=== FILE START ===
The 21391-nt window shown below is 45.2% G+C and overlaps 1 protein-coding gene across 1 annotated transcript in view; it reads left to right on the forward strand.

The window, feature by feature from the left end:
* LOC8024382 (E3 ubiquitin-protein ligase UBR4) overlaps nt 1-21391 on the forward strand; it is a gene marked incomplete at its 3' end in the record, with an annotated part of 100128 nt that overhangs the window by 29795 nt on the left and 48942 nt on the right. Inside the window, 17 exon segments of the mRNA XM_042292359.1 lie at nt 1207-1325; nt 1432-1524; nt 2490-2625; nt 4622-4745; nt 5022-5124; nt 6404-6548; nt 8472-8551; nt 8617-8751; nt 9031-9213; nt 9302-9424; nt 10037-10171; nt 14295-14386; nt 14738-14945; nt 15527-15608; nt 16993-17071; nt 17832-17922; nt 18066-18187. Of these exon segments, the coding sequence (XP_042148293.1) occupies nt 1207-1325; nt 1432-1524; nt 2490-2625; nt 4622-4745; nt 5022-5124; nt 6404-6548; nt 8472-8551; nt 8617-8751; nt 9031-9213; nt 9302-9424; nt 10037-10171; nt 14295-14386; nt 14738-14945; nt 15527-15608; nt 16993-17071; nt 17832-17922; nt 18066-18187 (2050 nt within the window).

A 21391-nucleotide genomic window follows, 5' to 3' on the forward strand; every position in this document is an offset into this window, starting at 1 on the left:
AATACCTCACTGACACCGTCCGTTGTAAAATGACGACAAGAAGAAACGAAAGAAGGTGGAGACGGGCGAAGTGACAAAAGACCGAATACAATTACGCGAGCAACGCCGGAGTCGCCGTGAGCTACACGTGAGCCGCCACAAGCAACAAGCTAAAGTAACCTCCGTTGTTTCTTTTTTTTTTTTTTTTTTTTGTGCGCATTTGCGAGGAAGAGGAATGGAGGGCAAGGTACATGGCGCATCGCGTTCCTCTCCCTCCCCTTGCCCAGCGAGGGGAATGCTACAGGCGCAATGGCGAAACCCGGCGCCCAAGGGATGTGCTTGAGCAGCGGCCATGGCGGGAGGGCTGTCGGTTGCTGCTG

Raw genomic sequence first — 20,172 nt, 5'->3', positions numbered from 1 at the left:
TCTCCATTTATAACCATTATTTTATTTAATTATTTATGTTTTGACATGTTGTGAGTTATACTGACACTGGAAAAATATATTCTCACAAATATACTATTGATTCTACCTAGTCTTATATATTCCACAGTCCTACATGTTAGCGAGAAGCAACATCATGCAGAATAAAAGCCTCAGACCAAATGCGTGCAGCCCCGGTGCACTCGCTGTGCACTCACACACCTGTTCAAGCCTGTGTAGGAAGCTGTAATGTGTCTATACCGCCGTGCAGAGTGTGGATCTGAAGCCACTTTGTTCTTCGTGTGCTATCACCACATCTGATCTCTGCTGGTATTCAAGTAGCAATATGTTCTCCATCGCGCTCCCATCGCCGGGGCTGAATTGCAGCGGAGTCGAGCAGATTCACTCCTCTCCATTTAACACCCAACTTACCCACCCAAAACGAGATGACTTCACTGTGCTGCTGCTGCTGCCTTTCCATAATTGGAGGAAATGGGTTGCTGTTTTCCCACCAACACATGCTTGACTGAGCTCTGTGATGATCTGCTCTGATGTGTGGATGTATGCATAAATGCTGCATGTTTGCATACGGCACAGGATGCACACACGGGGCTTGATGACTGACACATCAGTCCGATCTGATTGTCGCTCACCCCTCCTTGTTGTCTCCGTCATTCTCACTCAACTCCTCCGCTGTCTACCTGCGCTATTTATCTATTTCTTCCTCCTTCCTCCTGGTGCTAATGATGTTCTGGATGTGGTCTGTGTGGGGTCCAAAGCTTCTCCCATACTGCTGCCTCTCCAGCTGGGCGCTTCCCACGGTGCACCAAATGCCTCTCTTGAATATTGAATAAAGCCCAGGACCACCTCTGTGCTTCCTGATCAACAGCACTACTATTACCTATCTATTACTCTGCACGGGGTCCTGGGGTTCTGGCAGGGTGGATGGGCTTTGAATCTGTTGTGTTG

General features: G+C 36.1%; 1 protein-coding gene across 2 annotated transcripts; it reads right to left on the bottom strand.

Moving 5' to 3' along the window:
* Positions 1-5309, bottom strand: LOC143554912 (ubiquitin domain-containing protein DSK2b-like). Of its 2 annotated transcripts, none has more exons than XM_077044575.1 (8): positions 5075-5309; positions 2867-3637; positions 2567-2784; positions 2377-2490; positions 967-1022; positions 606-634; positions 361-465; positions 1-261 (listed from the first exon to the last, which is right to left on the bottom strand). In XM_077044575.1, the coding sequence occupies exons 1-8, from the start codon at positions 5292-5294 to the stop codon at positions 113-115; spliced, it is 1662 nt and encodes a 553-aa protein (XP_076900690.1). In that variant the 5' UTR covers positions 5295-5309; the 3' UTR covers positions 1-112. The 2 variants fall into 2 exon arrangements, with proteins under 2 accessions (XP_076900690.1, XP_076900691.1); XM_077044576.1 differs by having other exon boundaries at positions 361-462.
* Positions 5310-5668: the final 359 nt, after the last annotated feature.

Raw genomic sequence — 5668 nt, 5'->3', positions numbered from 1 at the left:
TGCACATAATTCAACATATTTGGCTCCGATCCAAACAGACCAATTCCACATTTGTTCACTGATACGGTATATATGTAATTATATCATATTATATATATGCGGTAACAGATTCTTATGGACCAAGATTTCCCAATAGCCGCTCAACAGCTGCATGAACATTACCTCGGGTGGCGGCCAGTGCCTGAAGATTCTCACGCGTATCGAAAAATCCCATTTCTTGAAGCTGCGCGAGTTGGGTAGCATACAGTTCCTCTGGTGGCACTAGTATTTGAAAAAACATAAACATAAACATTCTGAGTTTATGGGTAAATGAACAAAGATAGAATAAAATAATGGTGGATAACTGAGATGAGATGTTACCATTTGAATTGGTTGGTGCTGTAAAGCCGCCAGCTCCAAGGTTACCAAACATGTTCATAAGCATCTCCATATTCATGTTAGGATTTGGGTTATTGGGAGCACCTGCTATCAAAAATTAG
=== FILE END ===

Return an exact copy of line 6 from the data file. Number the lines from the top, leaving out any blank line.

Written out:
Raw genomic sequence first — 20,172 nt, 5'->3', positions numbered from 1 at the left: